The factors associated with nonadherence influence patients in various ways (Figure 2).21 Residual manic symptoms may affect the patient’s judgment, younger patients who have had few episodes of the disorder may still be in denial about the presence of the disorder, and patients who are free of symptoms may believe they no longer have the illness. The treatment regimen may require multiple medications and several doses per day and may result in side effects that make adherence challenging. The presence of any of the above-mentioned risk factors should alert clinicians to the possibility of nonadherence to medication.

Strategies to Monitor Adherence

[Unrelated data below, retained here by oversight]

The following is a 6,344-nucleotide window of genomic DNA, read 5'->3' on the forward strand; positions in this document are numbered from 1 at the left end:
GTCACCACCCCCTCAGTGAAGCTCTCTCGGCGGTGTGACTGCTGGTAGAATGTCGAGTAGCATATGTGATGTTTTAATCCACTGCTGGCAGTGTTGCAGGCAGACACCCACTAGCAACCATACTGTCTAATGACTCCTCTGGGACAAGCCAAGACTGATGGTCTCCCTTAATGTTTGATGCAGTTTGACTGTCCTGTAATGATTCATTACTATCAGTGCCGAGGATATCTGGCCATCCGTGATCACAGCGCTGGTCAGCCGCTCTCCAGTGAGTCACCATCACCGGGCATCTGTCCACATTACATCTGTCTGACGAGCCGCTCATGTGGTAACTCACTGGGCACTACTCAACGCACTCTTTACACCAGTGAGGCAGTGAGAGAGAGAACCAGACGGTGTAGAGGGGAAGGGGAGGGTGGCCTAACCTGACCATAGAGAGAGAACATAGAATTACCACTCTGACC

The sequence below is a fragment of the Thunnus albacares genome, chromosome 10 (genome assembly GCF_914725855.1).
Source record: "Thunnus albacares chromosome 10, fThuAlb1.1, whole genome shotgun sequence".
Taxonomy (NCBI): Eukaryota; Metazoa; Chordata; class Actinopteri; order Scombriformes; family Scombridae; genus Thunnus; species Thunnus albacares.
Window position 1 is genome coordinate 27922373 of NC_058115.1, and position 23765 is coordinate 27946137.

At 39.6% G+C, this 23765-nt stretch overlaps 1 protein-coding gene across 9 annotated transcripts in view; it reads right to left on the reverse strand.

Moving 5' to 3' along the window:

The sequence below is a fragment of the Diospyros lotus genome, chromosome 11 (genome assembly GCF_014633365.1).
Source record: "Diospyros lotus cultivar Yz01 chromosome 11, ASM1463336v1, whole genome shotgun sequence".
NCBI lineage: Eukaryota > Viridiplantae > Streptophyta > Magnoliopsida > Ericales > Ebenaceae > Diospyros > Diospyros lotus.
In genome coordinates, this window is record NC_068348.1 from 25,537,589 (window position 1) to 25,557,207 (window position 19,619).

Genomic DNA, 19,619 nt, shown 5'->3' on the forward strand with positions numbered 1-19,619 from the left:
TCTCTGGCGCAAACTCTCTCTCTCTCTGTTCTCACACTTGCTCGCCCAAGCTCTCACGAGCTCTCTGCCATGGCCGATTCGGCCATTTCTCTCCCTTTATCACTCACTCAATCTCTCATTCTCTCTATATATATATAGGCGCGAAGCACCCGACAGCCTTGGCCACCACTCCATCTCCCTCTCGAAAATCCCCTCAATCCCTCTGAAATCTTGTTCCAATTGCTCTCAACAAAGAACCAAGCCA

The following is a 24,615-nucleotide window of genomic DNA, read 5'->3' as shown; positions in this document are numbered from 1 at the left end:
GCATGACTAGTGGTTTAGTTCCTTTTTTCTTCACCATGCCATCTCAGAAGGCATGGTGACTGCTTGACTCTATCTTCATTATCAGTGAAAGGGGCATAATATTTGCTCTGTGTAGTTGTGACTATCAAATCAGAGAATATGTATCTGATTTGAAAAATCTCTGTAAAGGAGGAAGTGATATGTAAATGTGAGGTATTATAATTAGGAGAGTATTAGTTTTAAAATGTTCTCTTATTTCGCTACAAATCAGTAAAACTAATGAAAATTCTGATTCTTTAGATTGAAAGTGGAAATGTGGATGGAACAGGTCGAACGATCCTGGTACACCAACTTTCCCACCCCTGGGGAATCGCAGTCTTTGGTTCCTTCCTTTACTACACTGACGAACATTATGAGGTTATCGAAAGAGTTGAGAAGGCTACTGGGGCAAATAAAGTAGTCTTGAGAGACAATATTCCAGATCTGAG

Various methods of measuring medication adherence are available. Monitoring patterns of appointment-keeping can help because patients who keep appointments tend to be adherent to treatments; conversely, those who miss appointments are more likely to be nonadherent. Using patients’ self-reports is another strategy. Clinicians should keep in mind that, although these reports have a high likelihood of being true, the sensitivity of the report may be less reliable than other methods. Relying solely on physicians’ clinical judgment is ineffective because physicians tend to overestimate adherence among their own patients.14 Pill counts, electronic monitoring, laboratory measures of plasma drug concentrations, and pharmacy records are sometimes used to assess adherence to medication in clinical trials. However, these methods may still provide inaccurate results, and, owing to the effort involved, some may be impractical to implement in busy primary care practice settings.14